Please watch the level introductory video before starting the lessons
O3BSkill1LessonPlan
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Skill 1 – Streamlined Kick

The Streamlined or Torpedo kick is a great tool to prepare a child’s body for the Freestyle stroke. It involves placing both arms behind the head in a straight line with the hands on top of each other. This position is maintained while the child kicks their legs. The reason why this drill is so important is because it exercises and strengthens the core (abdominal) muscles and prepares the child for more difficult swimming actions. If a child cannot perform a Streamlined kick, they certainly do not have the core stability and strength to perform correct Freestyle arms. This is why it is really important to practice Torpedo kick even after the skill is mastered, because it enhances the quality of Freestyle arms by allowing the upper and lower body to perform 2 different actions.
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Skill 2 – Beginner Freestyle

This type of Freestyle is different to what you see in the Olympics or what we call conventional Freestyle. Beginner or Catch-up Freestyle is when the hands meet after each stroke, so only one arm is moving at a time. The benefits of teaching Catch-up Freestyle before teaching conventional (Olympic) Freestyle are obvious to those who have done so. Young children find Catch-up much easier to comprehend as they are only using one arm at a time. However more importantly, just like Streamlined/Torpedo kicking, Catch-up Freestyle prepares and strengthens a child’s core region so the swimmer can develop a long, powerful Freestyle stroke. When children are taught conventional Freestyle too early, the arms tend to move too quickly and the correct breathing technique becomes difficult to teach. *uSwim does not advocate Catch-up for elite training or squad classes.
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Skill 3 – Pat the Dog

If you are learning this skill it means your child can kick on their back while holding a kick-board to their chest. For a child to first start moving on the back without an aid we use a technique called ‘Pat the dog’. This is where the legs kick, while the arms are placed alongside the body with hands making a patting motion (where the name comes from). This skill is all about using the correct muscles to kick, body position and relaxing to allow maximum buoyancy. Never try learning Backstroke without first learning Pat the Dog.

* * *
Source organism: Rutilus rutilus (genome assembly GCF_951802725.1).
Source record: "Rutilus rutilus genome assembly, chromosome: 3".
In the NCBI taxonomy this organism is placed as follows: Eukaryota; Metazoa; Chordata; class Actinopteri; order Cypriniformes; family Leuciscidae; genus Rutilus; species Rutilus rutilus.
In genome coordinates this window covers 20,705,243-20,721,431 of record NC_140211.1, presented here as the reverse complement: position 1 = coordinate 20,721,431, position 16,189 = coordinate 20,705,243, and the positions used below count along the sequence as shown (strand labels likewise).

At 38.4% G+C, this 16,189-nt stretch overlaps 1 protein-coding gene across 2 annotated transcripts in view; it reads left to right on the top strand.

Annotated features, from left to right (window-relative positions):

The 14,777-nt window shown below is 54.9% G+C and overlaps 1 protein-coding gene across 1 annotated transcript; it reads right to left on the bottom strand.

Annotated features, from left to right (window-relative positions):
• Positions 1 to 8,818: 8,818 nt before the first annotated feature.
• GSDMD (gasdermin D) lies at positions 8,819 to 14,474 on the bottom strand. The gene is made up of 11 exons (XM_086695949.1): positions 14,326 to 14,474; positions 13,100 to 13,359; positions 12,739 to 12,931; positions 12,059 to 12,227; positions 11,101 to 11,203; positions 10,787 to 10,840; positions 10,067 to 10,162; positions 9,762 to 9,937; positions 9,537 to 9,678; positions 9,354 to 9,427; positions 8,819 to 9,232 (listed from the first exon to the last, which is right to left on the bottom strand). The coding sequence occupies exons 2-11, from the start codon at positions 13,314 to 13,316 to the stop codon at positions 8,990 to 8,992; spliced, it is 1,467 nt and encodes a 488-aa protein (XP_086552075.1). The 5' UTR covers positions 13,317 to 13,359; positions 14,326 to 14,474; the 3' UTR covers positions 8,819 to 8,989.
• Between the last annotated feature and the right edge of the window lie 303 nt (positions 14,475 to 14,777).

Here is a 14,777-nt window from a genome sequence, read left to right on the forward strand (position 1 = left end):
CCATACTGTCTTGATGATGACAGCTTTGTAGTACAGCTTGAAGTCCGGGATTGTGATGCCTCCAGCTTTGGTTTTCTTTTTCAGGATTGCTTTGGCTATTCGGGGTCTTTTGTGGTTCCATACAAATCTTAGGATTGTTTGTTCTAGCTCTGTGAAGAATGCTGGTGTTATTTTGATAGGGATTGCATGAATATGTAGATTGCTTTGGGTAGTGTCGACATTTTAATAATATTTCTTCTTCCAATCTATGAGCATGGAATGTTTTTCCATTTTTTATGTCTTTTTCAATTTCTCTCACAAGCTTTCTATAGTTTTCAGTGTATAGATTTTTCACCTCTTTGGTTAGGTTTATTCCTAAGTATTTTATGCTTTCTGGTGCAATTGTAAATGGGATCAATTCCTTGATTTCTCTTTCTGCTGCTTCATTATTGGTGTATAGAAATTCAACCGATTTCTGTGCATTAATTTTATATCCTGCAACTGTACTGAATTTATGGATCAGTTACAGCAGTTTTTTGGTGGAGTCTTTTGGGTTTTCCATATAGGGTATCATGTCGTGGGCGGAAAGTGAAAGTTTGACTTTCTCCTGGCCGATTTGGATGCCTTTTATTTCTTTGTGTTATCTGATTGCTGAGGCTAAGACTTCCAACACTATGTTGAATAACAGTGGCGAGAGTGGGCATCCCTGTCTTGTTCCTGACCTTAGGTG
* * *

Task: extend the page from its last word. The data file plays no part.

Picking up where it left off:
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Skill 4 – Freestyle Breathing

When first learning how to correctly breathe in the Freestyle stroke, we recommend you only get your child breathing to the one side (either right or left), and keep it consistent. This is why we label each arm, one is the Breathing arm (the side that they breathe to), the other is the Bubble arm (the side you can attach a bubble to as a reminder, as this is one skill we think an aid really helps). Later on down the track your swimmer will learn bi-lateral breathing or breathing on both the left and the right. There is no right or wrong side children should breathe to, simply whichever side turns better and feels more comfortable to the swimmer. Once you have decided on which side to breathe,  this skill will show you how to incorporate the breath into Beginner/Catch-up Freestyle.
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Skill 5 – Backstroke

If your swimmer is competent at performing Pat the Dog, then the backstroke arms can be introduced. Just like Freestyle, we simplify the stroke when first teaching it and use a technique called Single-arm Backstroke. Just like Beginner Freestyle, Single-arm makes it easy for a child to understand and perform the skill that’s being asked. If they find this easy, then simply move on to conventional (Olympic) Backstroke.
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Skill 6 – Freestyle (front crawl)

Making the transition from Beginner Freestyle to Olympic Freestyle is not hard. In this skill we will make sure our swimmer can do correct Catch-up (beginner) Freestyle, and then teach him/her to begin changing the arms so the stroke will begin to resemble the Freestyle you see in the Olympics. Once your swimmer gets the basic action, we then provide you with drills that will refine the stroke, build stamina and increase strength. uSwim advocates the use of flippers as a tool. Flippers allow the swimmer to concentrate on arm technique because it improves the efficiency of each kick, helping to maintain momentum. Teachers should be careful children do not become dependent on flippers and lazy with their kicks.
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